[ 2011, c. 387, §2 (AMD) .]
9. Application.  This section does not apply to the disposition of the remains of a deceased person under chapter 709. This section does not diminish or otherwise alter the authority of a medical examiner or other official authorized under chapter 711. This section does not alter the rights and obligations of the decedent's next of kin under Title 18-A.
[ 1993, c. 609, §1 (NEW) .]
10. Funeral director or practitioner of funeral service.  The following provisions apply to the actions and liability of a funeral director or practitioner of funeral service, cemeteries and crematories and their employees.
A. If there is a dispute regarding custody and control, a funeral director or practitioner of funeral service may refuse to accept the remains or dead body, inter or otherwise dispose of the remains or dead body or complete funeral arrangements until the funeral director or practitioner of funeral service is provided with a court order under subsection 4 or a written agreement of the person who has custody and control. [2011, c. 387, §3 (NEW).]
B. If there is a dispute regarding custody and control, pending a court determination under subsection 4 a funeral director or practitioner of funeral service who has physical possession of the remains or a dead body may embalm or refrigerate and shelter the remains or a dead body and may bill the estate of the subject for those costs, plus attorney's fees and court costs. [2011, c. 387, §3 (NEW).]
C. A person who signs a statement of funeral goods and services, cremation authorization form or other authorization for disposition of the remains or a dead body is deemed to warrant the truthfulness of the facts set forth in the document, including but not limited to the existence of custody and control and the identity of the subject. [2011, c. 387, §3 (NEW).]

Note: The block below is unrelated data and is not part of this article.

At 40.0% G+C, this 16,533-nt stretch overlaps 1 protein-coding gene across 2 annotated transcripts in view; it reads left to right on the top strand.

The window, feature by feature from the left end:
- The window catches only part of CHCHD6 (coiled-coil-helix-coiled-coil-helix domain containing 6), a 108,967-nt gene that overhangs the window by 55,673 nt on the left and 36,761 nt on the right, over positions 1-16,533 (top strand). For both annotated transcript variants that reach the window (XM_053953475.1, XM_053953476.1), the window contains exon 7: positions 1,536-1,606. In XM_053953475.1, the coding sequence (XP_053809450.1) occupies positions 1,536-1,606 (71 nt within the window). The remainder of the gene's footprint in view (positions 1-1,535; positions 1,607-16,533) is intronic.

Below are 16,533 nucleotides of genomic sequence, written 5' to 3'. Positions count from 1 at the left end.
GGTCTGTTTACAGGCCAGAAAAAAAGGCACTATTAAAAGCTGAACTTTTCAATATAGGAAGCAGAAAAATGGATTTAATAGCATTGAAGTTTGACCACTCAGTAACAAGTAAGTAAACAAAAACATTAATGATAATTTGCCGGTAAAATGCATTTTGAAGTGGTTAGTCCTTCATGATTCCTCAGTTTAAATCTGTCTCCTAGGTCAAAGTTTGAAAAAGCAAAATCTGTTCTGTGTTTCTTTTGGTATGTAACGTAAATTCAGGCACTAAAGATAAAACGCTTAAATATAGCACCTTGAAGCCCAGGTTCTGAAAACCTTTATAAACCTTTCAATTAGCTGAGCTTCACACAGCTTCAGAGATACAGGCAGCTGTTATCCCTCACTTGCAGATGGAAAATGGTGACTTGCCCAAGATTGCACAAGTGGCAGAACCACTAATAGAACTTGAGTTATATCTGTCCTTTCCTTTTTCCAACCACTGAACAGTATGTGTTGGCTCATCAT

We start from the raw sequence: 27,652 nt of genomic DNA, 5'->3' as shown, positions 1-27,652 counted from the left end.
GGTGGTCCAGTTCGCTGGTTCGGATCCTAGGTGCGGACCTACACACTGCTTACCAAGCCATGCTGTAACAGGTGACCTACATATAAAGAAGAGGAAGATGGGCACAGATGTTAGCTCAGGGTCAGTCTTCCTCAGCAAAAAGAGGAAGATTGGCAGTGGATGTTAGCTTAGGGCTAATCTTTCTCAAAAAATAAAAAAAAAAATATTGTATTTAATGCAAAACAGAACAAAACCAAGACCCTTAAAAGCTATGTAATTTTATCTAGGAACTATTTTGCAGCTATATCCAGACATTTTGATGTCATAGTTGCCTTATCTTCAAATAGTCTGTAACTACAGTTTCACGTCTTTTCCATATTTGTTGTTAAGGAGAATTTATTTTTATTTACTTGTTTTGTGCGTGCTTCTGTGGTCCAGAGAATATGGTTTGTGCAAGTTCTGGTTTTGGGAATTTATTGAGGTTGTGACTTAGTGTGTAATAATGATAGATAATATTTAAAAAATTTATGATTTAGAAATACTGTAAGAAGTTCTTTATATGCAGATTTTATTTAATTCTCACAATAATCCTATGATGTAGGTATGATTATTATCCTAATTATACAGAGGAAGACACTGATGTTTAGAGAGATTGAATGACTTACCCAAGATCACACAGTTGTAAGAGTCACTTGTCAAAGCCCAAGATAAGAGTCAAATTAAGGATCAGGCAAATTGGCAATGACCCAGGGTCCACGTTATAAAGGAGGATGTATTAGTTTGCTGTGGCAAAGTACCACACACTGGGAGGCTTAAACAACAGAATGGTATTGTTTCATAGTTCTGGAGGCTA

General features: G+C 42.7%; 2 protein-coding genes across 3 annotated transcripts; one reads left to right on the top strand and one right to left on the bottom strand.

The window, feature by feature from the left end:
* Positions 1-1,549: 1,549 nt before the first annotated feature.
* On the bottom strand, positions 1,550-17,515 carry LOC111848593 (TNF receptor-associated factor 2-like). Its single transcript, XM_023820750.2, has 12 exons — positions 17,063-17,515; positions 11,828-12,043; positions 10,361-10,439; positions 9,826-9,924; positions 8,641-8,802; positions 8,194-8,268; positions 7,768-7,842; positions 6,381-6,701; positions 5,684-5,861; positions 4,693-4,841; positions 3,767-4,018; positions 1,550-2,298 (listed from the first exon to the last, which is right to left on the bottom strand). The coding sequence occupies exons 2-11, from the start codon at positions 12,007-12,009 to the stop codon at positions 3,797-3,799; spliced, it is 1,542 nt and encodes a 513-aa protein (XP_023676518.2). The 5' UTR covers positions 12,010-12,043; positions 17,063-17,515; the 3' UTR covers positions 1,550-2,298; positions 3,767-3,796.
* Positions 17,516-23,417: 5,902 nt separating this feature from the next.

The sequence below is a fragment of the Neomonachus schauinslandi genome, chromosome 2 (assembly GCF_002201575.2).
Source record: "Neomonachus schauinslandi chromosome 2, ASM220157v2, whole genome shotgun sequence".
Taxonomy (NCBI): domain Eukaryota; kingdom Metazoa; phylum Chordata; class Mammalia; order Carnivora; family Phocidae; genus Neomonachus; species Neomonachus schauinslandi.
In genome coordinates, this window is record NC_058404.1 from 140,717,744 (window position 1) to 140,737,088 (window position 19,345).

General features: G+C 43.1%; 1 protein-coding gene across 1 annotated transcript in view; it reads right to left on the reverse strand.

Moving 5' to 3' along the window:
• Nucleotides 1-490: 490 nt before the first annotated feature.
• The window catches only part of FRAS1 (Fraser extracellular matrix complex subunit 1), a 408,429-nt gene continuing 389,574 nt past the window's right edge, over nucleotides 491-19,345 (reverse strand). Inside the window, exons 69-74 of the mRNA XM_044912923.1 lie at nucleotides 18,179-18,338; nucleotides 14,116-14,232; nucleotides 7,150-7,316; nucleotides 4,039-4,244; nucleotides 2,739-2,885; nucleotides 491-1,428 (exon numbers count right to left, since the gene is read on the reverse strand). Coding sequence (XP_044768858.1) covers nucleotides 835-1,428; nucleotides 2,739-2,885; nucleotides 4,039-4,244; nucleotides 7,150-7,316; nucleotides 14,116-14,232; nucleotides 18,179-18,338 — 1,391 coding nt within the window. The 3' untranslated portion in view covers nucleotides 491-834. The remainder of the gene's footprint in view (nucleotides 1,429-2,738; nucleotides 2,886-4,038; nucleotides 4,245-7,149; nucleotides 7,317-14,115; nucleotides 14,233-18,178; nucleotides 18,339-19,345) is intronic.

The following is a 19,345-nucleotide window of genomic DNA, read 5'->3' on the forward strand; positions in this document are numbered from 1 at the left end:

D. A funeral director or practitioner of funeral service, cemetery or crematory may rely on a statement of funeral goods and services, cremation authorization form or other authorization signed by a person who has custody and control of the remains or a dead body and may carry out the instructions provided for in the statement of funeral goods and services or on the form or authorization unless the funeral director or practitioner of funeral service, cemetery or crematory knows of objections from another person. [2011, c. 387, §3 (NEW).]
E. A funeral director or practitioner of funeral service, cemetery or crematory is not required to independently investigate custody and control of the remains or a dead body or who is next of kin. [2011, c. 387, §3 (NEW).]
[ 2011, c. 387, §3 (NEW) .]
SECTION HISTORY
1993, c. 609, §1 (NEW). 2003, c. 672, §§19,20 (AMD). 2009, c. 159, §1 (AMD). 2009, c. 601, §§28, 29 (AMD). 2011, c. 387, §§1-3 (AMD).

Data for this page extracted on 12/03/2013 11:58:39.